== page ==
The first step of the slow-freeze procedure is to expose the cell to cryoprotectant in a gradual stepwise fashion to slowly allow equilibration of the cell with the cryoprotectant while releasing water. Once the cells have been cleared of the majority of cellular water, the cells in the cryoprotectant fluid are placed into a container of some kind, such as a plastic straw, a glass ampule or a plastic vial. The volume of liquid surrounding the cells for slow freezing is typically less than a teaspoon and may only be a few drops. The pre-labeled container is filled, sealed and put in a programmable freezer, which slowly decreases the temperature of the container over a period of minutes or hours to very low temperatures. After a few minutes of cooling, starter ice crystals must be formed inside the container by "seeding" the container. Seeding is performed by using a tool (for example, forceps) which has been pre-chilled in liquid nitrogen to touch the container and cause ice crystal formation. This starter crystal will initiate controlled ice crystal formation in one spot, safely away from the cells. Once seeding is complete, the rest of the cooling ramps can proceed. When the container reaches temperatures between -30 and -85 C, the container holding the cells can be plunged directly into liquid nitrogen to complete the cooling to -196 C.

Researchers who have developed a new technique, vitrification, claims to provide the benefits of cryopreservation without damage due to ice crystal formation. In clinical cryopreservation, vitrification usually requires the addition of cryoprotectants prior to cooling. The cryoprotectants act like antifreeze: they lower the freezing temperature. They also increase the viscosity. Instead of crystallizing, the syrupy solution turns into an amorphous icei.e., it vitrifies. Vitrification of water is promoted by rapid cooling, and can be achieved without cryoprotectants by an extremely rapid drop in temperature (mega kelvins per second). The rate that is required to attain glassy state in pure water was considered to be impossible until 2005. Two conditions usually required to allow vitrification are an increase in the viscosity and a depression of the freezing temperature. Many solutes do both, but larger molecules generally have larger effect, particularly on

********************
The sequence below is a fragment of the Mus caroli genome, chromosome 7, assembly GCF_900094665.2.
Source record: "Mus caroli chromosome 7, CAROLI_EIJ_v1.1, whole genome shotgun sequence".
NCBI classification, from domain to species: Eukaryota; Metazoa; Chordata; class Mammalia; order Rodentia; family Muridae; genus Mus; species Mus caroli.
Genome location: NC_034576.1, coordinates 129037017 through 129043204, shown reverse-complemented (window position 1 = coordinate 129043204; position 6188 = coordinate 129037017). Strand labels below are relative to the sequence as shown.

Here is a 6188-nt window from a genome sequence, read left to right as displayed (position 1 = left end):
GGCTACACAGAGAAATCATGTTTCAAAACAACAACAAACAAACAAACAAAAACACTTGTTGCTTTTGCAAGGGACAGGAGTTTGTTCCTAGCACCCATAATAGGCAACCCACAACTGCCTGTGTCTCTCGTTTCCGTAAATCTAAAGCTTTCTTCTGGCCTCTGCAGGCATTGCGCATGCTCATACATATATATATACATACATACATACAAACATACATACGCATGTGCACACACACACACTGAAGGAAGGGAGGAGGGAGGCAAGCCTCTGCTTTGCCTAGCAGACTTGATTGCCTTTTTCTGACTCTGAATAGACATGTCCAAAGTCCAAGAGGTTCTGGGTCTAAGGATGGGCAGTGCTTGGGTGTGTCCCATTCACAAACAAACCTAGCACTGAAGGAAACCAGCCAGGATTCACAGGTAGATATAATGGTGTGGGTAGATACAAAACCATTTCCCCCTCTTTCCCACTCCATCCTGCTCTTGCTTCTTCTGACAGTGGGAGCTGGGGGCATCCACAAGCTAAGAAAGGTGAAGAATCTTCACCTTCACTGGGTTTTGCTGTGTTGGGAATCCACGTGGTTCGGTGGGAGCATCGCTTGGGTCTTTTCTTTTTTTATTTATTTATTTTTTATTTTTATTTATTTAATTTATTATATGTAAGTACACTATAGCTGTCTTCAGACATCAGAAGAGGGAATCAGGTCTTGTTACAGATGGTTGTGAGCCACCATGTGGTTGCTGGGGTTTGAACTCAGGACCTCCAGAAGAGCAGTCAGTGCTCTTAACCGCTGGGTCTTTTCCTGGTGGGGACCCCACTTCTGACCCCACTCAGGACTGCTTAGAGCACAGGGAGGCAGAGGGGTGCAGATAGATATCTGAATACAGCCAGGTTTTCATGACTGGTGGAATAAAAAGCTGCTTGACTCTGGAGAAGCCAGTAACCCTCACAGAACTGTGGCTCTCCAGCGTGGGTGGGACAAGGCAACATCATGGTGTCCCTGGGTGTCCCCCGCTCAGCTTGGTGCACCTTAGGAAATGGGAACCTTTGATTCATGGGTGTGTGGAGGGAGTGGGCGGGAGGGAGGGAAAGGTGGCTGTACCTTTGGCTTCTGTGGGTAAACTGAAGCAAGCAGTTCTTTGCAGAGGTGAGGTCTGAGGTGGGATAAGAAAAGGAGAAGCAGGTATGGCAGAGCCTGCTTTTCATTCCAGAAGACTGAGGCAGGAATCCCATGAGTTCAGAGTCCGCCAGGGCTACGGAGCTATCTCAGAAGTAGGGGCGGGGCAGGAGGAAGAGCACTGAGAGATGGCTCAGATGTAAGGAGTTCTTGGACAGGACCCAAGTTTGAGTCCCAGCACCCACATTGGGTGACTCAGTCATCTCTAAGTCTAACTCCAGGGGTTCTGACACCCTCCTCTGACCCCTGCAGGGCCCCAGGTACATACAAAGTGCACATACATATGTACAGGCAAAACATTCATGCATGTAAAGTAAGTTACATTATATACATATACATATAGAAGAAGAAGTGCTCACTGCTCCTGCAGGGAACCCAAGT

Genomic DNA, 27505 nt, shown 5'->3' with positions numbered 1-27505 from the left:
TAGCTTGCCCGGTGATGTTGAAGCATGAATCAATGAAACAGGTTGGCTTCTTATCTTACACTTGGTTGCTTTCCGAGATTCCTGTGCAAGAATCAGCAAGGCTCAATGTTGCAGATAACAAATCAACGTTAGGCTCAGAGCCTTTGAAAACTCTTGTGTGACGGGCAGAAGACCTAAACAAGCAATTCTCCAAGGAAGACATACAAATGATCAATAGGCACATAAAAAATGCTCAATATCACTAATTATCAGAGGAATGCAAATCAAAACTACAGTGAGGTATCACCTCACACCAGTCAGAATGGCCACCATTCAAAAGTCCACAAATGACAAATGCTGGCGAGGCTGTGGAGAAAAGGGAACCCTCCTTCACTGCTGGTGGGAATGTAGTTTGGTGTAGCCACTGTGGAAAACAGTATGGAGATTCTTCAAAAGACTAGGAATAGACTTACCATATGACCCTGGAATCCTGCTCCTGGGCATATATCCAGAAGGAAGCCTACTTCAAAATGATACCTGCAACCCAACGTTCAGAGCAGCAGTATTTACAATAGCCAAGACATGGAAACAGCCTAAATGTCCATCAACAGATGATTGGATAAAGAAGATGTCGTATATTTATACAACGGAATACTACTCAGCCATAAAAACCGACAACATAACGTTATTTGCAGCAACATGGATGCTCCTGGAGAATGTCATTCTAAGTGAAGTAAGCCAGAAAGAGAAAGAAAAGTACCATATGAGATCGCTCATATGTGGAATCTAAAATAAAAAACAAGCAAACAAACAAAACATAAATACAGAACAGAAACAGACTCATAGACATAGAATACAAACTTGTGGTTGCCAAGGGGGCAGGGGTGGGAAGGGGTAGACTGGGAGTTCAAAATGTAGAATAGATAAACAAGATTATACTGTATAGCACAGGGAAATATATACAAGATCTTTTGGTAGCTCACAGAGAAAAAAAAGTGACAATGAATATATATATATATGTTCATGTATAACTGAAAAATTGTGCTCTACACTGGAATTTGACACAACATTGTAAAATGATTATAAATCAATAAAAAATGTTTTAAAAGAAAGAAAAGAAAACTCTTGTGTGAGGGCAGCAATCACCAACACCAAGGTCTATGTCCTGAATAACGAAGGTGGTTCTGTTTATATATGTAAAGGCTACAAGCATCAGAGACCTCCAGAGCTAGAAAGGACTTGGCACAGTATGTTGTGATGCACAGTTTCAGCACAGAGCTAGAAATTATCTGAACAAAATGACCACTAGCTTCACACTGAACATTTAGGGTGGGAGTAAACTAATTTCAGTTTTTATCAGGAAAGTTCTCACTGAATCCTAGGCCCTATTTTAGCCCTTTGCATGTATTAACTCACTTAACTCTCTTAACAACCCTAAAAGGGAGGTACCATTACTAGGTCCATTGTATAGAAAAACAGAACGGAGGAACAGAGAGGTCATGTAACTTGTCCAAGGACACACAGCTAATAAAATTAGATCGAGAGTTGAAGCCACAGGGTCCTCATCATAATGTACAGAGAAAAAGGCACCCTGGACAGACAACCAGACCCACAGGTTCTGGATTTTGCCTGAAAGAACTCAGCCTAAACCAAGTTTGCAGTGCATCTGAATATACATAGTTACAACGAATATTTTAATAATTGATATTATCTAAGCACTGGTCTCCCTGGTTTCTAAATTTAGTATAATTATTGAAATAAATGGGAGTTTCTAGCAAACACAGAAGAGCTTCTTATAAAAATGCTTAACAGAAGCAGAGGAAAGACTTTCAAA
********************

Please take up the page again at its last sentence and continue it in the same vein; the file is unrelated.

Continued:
viscosity. Rapid cooling also promotes vitrification. Because freezing is so rapid, the duration of exposure to cryoprotectants is much less, and much higher concentrations of cryoprotectants can be tolerated by the cell. Warming of the cell to return it to normal metabolic functioning must also be incredibly rapid. Handling of vitrified samples is much more exacting than slow-frozen samples because even a brief exposure to a temperature above that of liquid nitrogen can start an unplanned warming process and refreezing, which is detrimental to the cell. In established methods of cryopreservation, the solute must penetrate the cell membrane in order to achieve increased viscosity and depress freezing temperature inside the cell. Sugars do not readily permeate through the membrane. Those solutes that do, such as dimethyl sulfoxide, a common cryoprotectant, are often toxic in high concentration. One of the difficult compromises faced in vitrifying cryopreservation is limiting the damage produced by the cryoprotectant itself.

Liquid Nitrogen